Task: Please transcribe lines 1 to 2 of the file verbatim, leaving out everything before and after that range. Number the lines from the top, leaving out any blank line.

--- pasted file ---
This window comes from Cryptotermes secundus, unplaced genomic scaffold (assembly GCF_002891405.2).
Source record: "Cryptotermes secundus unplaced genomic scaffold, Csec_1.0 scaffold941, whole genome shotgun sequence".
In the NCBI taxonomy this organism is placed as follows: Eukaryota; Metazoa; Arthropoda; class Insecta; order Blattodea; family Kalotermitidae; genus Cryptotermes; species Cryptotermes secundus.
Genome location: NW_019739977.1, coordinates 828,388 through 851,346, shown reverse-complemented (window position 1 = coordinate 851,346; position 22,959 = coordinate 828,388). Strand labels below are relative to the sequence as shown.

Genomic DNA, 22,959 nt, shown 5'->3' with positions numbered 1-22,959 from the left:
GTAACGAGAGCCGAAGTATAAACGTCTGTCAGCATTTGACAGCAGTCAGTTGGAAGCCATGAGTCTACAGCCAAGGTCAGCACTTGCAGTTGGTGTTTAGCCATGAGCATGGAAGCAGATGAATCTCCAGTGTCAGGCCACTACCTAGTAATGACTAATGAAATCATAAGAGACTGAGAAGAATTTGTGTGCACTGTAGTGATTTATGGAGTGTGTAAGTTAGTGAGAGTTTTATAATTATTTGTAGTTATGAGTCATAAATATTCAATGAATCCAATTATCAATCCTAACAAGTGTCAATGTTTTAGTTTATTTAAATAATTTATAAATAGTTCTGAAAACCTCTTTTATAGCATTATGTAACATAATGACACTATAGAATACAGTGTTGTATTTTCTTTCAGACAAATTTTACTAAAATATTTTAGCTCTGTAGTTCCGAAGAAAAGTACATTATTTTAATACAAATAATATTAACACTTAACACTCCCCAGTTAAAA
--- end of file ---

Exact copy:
This window comes from Cryptotermes secundus, unplaced genomic scaffold (assembly GCF_002891405.2).
Source record: "Cryptotermes secundus unplaced genomic scaffold, Csec_1.0 scaffold941, whole genome shotgun sequence".